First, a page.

Proposed waterway was planned through Hamilton County
If you’ve read much Indiana history, you’ve heard about the attempts to build canals and the failures that resulted. One of the classic stories is that of the Central Canal which only now exists in two sections between Broad Ripple and the Canal Walk in Indianapolis. However, there was also some digging done here in Hamilton County, traces of which may still be seen today.
The canal projects came about because of the Mammoth Internal Improvements Act of 1836 passed by the Indiana State Legislature. This act was to build new transportation routes for settlers coming into the area. In the end, it created too many projects which were begun simultaneously and failed, and ended with the state going bankrupt in 1839. The canals were still being discussed into the 1840s, but were eventually abandoned. In his 1901 history of Hamilton County, Augustus Finch Shirts describes some excavation getting started in this area and said “Evidence of this work is to be found at many points in the county.” So, what is left?
Maps show the route of the canal following the White River and the first remnants can be found at Lafayette Trace Park. Aerial photos show a ditch that borders the park on two sides. Somewhere in this area was the proposed town of Chillicothe. According to a 1944 Noblesville Ledger article, it was laid out in 1838 by Jonathan Hougham and David Provolt to take advantage of the canal. However only seven lots were sold before the project failed.
The canal route would have gone through Stephensburg (or Stevensburg), which was an early community near Strawtown. Strawtown itself was supposed to have a Canal Street that would parallel or connect with the canal. It would have been roughly where one of small roads connects 37 and Craig Street. That area had originally been platted as the town of Woodville.
Continuing south, an 1882 Ledger article said that a drainage ditch was being dug through Wayne Township along the old canal route, although it’s not clear where that was. Wayne Township was where a quarry was established in 1836 for cutting stone blocks to use in bridges and aqueducts. After the canal failure, the stone was sold to use in buildings in town. Most of the evidence suggests the quarry may have been where Stony Creek crosses 191st street near Union Chapel Road. It would be interesting to see if there is anything left today.
The most obvious remains of the canal are at the Meadows subdivision near the intersection of 191st Street and Highway 37. There is a historic marker on a street called Canal Way and there are a series of parallel depressions in the ground that suggest canal locks. This may have been the site of the proposed town of Wheatley which, according to another 1944 Ledger article, was laid out in 1839. Locks were built and land set aside for craftsmen, but it too failed and disappeared.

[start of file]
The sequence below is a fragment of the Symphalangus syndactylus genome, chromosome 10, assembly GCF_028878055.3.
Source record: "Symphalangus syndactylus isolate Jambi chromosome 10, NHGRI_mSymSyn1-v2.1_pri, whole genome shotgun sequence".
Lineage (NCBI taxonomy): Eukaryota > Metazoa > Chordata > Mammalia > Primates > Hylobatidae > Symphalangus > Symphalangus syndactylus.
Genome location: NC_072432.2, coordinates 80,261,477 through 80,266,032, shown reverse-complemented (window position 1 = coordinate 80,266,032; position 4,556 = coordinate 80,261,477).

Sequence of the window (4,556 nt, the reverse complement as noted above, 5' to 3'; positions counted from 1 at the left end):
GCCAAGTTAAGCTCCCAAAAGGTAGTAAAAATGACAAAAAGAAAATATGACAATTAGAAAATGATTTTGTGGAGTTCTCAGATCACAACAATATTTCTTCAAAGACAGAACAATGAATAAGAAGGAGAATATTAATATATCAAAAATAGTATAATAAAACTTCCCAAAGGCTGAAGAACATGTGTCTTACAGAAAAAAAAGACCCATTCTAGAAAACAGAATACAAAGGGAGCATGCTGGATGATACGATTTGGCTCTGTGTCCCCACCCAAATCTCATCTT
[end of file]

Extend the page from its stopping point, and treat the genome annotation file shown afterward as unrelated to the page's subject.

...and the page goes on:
For the town of Noblesville, Augustus Shirts talks about excavations being made and abandoned south of Conner Street. However, during a flood in 1847, the old ditches filled with water. There are probably no signs of them today. There is one artifact that remains in the area – a large stone block at Riverside Cemetery with “1824” carved on the side. The date was actually carved in the 1940’s and is an error. However, through a long and convoluted process that I outlined in a post on the HEPL library blog “Highlights in History”, (“Mysteries in History”, January 11, 2016), the stone was originally to be used for a canal bridge or aqueduct and brought to the cemetery at a later time.
The canal route was to have continued south and have gone through “Connerstown”, the community around William Conner’s trading post (now the site of Conner Prairie). It then would have eventually connected with the section built at Broad Ripple.
So there are some visible remnants of the system and there may be more that haven’t been recognized yet. As the county continues to grow and expand its transportation systems, it’s always interesting to compare them to what has gone before.